Factory activity weakened in December across Asia, including in China, as the Sino-U.S. trade war and a slowdown in Chinese demand hit production in most economies, pointing to a rocky start for the world’s top economic growth region in 2019.

Oil prices ended 2018 lower for the first time since 2015, after a desultory fourth quarter that saw buyers flee the market over growing worries about too much supply and mixed signals related to renewed U.S. sanctions on Iran.

“Oil prices … registered their first yearly decline in three years on fears of a slowing global economy and concerns of an ongoing supply glut,” said Adeel Minhas, a consultant at Australia’s Rivkin Securities.

For the year, WTI futures slumped nearly 25 percent, while Brent tumbled nearly 20 percent.

The outlook for 2019 is riddled with uncertainty, analysts said, including the U.S.-China trade concerns and Brexit, as well as political instability and conflict in the Middle East.

A Reuters poll showed oil prices are expected to trade below $70 per barrel in 2019 as surplus production, much of it from the United States, and slowing economic growth undermine efforts led by the Organisation of the Petroleum Exporting Countries (OPEC) to cut supply and prop up prices.

On the production side, all eyes will be on the ongoing surge in U.S. output and on OPEC’s and Russia’s supply discipline.

“Don’t underestimate shale producers and the wider U.S. oil industry in general. Too often this year the market pushed stories … bottlenecks(pipelines, frack crews, truck drivers, etc.), yet U.S. oil production will have grown by a massive 2+ million barrels per day between 1.1.2018 and 1.1.2019,” JBC Energy said.

U.S. crude output rose to an all-time high of 11.537 million barrels per day (bpd) in October, the Energy Information Administration (EIA) said on Monday. That makes the U.S. the world’s biggest oil producer ahead of Russia and Saudi Arabia.

Weekly data, which is more open to revisions, was reported last week at 11.7 million bpd in late December by the EIA.

US oil prices rebound after tumbling to lowest since June 2017 on economy fears

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  • U.S. crude futures gained 0.68 percent, at $42.82 per barrel, at 0355 GMT.
  • Meanwhile, Brent crude oil futures slipped 0.22 percent at $50.36 per barrel.
  • Both Brent and U.S. crude futures plunged to their weakest levels in more than a year in the previous session.

174362712AB024_OIL_BOOM_SHI

Andrew Burton | Getty Images

Oil prices were mixed in thin trading on Wednesday as the U.S. benchmark rebounded from steep losses in the previous session, even though concern over the health of the global economy continued to overshadow the market in the longer term.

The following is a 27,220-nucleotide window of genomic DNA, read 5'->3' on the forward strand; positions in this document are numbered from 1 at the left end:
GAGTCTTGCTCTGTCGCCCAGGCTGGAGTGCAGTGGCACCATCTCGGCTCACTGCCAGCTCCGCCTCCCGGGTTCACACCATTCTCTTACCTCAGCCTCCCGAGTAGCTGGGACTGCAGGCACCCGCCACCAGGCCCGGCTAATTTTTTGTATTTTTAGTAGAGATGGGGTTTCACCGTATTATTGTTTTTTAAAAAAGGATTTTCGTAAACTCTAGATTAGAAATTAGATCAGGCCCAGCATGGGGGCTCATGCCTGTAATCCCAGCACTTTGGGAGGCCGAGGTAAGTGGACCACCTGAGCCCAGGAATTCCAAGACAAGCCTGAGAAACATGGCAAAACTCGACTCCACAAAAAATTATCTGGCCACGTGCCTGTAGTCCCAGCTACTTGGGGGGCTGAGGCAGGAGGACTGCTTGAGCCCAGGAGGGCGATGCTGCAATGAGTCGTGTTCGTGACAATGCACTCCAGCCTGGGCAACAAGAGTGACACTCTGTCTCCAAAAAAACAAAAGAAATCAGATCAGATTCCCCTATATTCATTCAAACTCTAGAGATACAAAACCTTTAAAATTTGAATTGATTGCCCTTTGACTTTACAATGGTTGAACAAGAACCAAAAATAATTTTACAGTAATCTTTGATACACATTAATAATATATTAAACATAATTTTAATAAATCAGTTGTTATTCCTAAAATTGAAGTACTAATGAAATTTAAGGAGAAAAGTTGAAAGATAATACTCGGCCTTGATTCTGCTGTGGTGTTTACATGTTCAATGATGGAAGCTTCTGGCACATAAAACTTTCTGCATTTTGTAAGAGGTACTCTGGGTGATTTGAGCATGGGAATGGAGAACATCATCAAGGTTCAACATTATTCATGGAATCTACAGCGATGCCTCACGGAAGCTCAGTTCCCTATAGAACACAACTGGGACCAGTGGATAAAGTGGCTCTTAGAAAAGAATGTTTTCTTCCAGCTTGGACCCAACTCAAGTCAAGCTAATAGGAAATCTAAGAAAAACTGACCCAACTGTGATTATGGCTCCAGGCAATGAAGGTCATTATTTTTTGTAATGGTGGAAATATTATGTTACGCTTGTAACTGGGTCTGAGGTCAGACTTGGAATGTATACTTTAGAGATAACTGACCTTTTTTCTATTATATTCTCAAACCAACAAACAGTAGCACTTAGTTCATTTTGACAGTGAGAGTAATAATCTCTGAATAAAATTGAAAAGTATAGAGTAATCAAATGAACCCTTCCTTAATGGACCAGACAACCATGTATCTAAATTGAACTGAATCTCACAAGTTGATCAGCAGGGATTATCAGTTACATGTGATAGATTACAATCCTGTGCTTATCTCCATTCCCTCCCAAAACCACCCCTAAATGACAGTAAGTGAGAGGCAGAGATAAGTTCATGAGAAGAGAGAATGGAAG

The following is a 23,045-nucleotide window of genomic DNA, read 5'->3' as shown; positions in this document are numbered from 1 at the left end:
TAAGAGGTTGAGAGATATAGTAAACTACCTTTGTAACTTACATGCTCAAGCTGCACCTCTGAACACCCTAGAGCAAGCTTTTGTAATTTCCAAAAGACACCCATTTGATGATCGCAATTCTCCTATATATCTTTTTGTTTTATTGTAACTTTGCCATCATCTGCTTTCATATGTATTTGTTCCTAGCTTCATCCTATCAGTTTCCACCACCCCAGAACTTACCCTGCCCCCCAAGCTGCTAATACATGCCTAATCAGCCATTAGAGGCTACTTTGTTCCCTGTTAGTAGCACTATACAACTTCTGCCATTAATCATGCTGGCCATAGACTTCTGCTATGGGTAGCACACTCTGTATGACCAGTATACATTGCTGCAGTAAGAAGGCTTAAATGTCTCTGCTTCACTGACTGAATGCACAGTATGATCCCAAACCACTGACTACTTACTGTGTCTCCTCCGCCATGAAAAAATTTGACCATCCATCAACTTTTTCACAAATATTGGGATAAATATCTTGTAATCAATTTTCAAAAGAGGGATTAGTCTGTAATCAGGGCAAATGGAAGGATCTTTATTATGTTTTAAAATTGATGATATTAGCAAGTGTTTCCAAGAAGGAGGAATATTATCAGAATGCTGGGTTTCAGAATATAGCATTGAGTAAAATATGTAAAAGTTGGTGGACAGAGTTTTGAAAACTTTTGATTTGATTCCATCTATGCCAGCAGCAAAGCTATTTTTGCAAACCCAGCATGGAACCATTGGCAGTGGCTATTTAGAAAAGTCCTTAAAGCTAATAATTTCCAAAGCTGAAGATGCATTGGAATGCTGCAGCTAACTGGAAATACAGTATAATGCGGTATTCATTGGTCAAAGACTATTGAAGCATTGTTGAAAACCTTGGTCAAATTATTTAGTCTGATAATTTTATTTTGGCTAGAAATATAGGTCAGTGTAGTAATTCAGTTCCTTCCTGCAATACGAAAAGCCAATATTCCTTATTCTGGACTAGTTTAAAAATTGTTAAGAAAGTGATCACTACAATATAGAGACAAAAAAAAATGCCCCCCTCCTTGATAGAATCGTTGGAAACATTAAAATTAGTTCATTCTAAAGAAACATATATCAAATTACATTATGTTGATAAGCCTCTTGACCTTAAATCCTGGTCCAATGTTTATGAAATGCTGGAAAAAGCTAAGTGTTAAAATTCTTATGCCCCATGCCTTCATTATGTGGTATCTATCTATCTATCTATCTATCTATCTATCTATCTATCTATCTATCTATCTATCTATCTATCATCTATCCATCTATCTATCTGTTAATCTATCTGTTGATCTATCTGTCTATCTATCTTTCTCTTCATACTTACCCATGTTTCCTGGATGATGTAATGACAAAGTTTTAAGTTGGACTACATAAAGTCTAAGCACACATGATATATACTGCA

U.S. West Texas Intermediate (WTI) crude futures, were up 29 cents, or 0.68 percent, at $42.82 per barrel, at 0355 GMT, having at one point risen as high as 2 percent from the last close. They had slumped 6.7 percent in the previous session to $42.53 a barrel – the lowest since June 2017.

Meanwhile Brent crude oil futures were down 11 cents or 0.22 percent at $50.36 a barrel, having skidded 6.2 percent in the previous session to $50.47 a barrel, the weakest since August 2017.

“$50 is a psychological support level (for Brent),” said Margaret Yang, market analyst for CMC Markets in Singapore.

“But market confidence needs to be restored for oil price…that include an equity market rebound and/or a bigger production cut from major oil exporters,” Yang said, referring to an OPEC-led agreement to lower output from next month.

Broader financial markets have been under pressure on worries about a global economic slowdown amid higher U.S. interest rates and the U.S.-China trade dispute.

“U.S. equity futures are trading a bit firmer this morning triggering some little buying interest in the oil markets,” said Stephen Innes, head of trading for Asia-Pacific at futures brokerage Oanda in Singapore.

But Innes added macroeconomics fears will continue unless the Organization of the Petroleum Exporting Countries (OPEC) “reassures markets the viability of their supply cuts and even impose deeper ones as some members have suggested”. OPEC and allies led by Russia agreed this month to cut oil production by 1.2 million barrels per day from January.

Russian Energy Minister Alexander Novak said on Tuesday that oil prices would become more stable in the first half of 2019, supported by OPEC and non-OPEC countries’ joint efforts to cut output.

Elsewhere, U.S. political turmoil triggered by the partial shutdown of the federal government is also adding to market concerns. President Donald Trump said on Tuesday that shutdown could last until his demand for U.S.-Mexico border wall money is met.